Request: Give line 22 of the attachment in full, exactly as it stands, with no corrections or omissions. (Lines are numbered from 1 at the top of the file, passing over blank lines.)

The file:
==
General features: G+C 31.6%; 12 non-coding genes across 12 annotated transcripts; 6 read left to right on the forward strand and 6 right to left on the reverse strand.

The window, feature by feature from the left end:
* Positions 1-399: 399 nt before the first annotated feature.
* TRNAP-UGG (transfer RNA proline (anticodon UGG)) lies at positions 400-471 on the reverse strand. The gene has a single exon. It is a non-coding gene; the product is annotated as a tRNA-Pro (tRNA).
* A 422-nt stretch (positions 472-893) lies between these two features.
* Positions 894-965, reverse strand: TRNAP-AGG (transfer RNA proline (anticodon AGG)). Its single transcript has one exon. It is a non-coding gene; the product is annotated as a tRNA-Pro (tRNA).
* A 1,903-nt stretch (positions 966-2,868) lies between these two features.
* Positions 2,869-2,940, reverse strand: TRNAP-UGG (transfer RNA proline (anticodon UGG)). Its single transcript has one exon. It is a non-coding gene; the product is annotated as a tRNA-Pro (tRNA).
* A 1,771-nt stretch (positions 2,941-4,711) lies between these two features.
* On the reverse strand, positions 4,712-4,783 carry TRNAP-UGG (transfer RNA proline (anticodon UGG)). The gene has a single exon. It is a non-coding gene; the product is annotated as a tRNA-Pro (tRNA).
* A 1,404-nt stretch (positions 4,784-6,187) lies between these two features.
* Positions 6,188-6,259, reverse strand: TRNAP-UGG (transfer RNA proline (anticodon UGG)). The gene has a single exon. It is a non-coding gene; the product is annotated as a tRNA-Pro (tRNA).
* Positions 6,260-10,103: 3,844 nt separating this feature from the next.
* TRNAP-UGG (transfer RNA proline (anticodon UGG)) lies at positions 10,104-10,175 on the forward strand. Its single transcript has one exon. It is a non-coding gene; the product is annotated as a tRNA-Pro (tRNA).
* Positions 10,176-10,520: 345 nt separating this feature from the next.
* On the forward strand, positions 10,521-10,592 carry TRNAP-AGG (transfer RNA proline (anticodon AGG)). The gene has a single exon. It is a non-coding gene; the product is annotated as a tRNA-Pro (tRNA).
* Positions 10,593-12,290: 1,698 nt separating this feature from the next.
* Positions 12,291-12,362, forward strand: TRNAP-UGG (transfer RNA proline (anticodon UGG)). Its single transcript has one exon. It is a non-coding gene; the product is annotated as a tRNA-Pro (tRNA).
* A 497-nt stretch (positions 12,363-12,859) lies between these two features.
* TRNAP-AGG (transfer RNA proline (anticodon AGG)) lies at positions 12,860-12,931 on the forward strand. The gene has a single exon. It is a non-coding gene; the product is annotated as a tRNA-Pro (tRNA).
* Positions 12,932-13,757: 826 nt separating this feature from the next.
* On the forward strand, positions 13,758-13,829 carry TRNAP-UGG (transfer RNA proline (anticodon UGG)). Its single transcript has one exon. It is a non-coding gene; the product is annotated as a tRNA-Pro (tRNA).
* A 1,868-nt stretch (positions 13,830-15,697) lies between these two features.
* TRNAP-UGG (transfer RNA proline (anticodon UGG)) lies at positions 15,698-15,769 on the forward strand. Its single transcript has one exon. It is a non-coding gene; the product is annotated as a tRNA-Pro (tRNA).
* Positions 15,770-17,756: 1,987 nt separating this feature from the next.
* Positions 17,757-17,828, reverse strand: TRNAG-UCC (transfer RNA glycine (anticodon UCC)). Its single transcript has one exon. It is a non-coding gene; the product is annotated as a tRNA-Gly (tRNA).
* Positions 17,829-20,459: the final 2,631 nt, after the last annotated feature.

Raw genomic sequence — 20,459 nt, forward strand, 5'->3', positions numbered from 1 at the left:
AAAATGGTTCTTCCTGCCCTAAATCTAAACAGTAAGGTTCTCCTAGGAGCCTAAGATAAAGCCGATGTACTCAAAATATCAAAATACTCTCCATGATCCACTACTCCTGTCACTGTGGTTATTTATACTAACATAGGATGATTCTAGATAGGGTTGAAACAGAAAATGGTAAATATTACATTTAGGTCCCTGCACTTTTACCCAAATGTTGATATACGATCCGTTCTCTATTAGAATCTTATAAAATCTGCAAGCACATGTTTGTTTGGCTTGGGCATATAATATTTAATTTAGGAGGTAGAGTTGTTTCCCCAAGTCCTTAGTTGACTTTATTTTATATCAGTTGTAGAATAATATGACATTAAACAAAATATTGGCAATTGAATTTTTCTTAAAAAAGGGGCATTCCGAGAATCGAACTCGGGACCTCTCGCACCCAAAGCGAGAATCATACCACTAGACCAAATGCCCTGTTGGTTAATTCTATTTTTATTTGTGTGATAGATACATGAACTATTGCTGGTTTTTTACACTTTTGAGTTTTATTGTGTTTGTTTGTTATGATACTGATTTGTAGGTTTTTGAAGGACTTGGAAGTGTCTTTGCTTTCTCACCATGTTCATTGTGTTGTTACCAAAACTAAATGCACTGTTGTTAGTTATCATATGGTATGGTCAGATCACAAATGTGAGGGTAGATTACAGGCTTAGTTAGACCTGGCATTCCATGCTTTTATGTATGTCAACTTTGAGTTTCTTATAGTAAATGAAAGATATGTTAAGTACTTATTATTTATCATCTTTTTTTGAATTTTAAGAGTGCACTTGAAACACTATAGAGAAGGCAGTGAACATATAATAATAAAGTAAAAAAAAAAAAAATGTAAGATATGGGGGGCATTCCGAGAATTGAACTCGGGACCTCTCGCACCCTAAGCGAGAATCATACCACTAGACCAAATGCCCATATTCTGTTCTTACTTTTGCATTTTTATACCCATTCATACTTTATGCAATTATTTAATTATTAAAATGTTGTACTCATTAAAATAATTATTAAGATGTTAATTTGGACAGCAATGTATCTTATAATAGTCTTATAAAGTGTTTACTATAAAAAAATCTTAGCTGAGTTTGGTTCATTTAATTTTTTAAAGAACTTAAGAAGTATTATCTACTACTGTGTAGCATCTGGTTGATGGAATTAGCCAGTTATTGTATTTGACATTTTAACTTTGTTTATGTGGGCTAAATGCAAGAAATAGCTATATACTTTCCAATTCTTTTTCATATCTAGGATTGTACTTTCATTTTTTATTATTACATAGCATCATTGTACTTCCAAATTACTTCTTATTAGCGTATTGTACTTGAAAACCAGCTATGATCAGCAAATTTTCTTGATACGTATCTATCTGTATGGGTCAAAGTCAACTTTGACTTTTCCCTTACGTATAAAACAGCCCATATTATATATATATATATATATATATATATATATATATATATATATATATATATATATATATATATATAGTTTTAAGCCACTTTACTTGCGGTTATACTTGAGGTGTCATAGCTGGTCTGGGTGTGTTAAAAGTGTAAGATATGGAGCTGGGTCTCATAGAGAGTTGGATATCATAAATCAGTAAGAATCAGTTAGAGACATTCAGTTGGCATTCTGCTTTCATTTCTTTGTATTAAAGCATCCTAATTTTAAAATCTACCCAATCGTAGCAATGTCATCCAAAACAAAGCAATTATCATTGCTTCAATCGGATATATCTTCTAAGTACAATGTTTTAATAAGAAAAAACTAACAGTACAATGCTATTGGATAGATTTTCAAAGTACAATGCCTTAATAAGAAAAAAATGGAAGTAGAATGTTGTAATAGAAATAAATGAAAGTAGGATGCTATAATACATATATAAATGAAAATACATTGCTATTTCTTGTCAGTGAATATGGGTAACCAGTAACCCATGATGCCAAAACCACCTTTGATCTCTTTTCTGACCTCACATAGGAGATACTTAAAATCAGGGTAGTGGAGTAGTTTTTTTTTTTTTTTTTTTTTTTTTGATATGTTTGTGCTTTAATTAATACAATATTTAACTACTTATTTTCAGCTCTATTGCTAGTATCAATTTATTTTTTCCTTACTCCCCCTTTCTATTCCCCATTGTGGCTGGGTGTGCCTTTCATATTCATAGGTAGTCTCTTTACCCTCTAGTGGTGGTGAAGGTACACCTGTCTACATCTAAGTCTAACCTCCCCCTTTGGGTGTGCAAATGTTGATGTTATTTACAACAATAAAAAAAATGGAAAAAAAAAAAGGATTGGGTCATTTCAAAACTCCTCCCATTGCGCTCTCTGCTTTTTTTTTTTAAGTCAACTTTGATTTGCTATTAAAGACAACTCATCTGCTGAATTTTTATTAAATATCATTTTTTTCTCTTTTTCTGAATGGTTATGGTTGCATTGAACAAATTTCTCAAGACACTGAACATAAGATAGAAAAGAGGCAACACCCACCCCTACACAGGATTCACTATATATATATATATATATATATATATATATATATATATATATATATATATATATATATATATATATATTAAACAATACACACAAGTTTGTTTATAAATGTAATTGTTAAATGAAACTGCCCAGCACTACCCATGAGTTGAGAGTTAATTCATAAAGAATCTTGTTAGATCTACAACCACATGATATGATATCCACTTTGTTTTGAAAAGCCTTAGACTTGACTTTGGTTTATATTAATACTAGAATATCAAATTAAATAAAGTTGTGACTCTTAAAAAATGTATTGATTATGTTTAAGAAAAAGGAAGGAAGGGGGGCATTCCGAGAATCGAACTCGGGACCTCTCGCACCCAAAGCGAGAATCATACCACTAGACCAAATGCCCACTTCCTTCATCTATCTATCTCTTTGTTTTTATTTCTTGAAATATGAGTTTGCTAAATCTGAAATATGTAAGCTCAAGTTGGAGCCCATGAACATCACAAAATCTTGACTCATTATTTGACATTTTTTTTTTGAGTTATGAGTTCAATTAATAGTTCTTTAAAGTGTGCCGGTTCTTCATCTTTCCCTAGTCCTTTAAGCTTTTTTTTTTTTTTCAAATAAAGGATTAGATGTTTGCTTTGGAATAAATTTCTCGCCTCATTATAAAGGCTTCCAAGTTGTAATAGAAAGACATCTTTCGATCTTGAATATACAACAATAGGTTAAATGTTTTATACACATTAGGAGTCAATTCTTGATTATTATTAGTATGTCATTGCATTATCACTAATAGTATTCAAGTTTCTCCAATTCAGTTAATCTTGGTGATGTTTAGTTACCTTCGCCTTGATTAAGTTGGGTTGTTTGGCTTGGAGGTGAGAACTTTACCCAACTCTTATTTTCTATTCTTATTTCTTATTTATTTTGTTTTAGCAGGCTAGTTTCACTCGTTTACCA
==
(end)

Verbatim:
* On the forward strand, positions 13,758-13,829 carry TRNAP-UGG (transfer RNA proline (anticodon UGG)). Its single transcript has one exon. It is a non-coding gene; the product is annotated as a tRNA-Pro (tRNA).